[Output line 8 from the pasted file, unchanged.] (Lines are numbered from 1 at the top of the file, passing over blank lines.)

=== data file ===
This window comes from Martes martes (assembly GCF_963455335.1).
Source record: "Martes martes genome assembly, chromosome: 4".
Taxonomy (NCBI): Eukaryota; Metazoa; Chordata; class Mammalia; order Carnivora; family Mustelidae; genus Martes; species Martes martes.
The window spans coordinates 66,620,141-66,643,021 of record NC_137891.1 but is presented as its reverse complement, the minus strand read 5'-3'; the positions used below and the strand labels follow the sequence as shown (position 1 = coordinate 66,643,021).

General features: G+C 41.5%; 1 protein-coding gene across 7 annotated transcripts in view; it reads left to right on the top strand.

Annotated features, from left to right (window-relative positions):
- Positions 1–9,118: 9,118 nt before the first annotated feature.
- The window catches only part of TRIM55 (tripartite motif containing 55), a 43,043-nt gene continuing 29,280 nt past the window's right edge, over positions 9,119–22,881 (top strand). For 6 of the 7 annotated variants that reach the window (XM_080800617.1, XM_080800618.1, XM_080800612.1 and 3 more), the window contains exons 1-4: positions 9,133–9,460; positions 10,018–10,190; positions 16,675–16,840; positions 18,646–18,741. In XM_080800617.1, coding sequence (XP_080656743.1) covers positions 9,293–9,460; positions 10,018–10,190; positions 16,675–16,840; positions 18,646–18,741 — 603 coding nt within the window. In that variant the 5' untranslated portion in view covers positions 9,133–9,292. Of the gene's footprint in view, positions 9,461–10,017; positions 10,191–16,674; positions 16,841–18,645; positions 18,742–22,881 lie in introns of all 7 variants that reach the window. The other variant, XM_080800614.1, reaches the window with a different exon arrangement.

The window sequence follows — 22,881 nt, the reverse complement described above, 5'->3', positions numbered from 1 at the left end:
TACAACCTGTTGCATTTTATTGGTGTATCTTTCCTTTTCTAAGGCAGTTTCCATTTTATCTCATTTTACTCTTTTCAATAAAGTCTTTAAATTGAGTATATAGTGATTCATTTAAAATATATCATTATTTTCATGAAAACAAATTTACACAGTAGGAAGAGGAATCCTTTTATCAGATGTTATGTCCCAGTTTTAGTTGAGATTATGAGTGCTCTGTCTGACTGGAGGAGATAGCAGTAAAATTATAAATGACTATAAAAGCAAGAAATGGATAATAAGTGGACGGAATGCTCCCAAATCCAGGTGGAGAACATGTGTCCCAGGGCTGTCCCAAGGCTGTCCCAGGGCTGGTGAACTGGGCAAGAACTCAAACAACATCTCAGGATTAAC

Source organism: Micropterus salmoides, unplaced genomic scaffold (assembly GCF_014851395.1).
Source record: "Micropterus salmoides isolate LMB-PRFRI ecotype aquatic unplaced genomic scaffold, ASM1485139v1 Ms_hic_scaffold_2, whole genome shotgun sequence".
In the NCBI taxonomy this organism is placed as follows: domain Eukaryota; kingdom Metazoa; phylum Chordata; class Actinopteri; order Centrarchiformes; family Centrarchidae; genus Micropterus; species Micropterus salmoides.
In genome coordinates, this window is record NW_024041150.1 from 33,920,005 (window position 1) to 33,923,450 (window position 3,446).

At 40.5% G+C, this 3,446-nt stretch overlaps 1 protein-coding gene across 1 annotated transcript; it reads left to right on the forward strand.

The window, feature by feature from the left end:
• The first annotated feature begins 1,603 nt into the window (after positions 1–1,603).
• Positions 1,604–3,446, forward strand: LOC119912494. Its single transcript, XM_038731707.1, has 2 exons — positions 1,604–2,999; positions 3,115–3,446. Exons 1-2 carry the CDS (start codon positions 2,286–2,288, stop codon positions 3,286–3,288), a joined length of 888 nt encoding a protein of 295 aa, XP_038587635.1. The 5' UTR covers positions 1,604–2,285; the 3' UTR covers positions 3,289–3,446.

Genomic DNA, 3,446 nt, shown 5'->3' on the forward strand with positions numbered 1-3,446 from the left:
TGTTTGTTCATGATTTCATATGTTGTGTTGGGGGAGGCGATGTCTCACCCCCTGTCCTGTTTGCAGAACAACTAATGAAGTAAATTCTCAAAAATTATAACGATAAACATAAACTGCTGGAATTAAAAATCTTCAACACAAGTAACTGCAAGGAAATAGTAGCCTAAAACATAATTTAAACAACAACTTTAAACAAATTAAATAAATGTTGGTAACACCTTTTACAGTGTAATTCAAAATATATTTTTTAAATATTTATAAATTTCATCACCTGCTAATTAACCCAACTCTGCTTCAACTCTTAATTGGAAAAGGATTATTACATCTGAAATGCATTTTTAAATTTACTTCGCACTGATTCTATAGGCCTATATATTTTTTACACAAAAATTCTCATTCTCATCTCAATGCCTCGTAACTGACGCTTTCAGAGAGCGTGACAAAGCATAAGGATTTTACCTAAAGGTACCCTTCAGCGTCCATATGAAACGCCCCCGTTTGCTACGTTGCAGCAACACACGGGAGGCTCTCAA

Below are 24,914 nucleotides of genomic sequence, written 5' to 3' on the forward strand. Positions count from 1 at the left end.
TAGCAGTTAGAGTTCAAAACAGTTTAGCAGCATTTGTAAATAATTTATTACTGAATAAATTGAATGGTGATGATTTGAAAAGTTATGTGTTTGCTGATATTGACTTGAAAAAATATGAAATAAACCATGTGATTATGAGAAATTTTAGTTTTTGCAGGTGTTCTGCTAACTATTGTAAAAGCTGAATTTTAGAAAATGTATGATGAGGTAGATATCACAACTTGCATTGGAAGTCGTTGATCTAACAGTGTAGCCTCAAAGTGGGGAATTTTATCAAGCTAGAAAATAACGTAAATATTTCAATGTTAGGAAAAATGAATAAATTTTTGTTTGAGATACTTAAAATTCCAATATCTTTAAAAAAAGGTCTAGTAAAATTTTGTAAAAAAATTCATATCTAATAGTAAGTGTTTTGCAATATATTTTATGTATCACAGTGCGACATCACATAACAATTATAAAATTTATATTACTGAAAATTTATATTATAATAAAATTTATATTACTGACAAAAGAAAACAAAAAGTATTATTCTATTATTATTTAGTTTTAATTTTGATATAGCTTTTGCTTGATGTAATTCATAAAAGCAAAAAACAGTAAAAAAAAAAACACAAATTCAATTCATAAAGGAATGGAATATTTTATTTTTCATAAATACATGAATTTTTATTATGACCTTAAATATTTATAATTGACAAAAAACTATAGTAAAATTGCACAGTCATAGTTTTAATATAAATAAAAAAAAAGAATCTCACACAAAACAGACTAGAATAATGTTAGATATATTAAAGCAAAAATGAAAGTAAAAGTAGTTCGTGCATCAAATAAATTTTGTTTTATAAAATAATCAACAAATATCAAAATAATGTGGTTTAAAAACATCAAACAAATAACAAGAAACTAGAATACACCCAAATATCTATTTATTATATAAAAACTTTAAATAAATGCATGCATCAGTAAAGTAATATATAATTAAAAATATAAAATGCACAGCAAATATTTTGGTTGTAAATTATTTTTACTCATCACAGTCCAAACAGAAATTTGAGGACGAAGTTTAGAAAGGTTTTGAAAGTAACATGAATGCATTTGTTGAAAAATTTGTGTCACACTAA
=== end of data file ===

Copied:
- The window catches only part of TRIM55 (tripartite motif containing 55), a 43,043-nt gene continuing 29,280 nt past the window's right edge, over positions 9,119–22,881 (top strand). For 6 of the 7 annotated variants that reach the window (XM_080800617.1, XM_080800618.1, XM_080800612.1 and 3 more), the window contains exons 1-4: positions 9,133–9,460; positions 10,018–10,190; positions 16,675–16,840; positions 18,646–18,741. In XM_080800617.1, coding sequence (XP_080656743.1) covers positions 9,293–9,460; positions 10,018–10,190; positions 16,675–16,840; positions 18,646–18,741 — 603 coding nt within the window. In that variant the 5' untranslated portion in view covers positions 9,133–9,292. Of the gene's footprint in view, positions 9,461–10,017; positions 10,191–16,674; positions 16,841–18,645; positions 18,742–22,881 lie in introns of all 7 variants that reach the window. The other variant, XM_080800614.1, reaches the window with a different exon arrangement.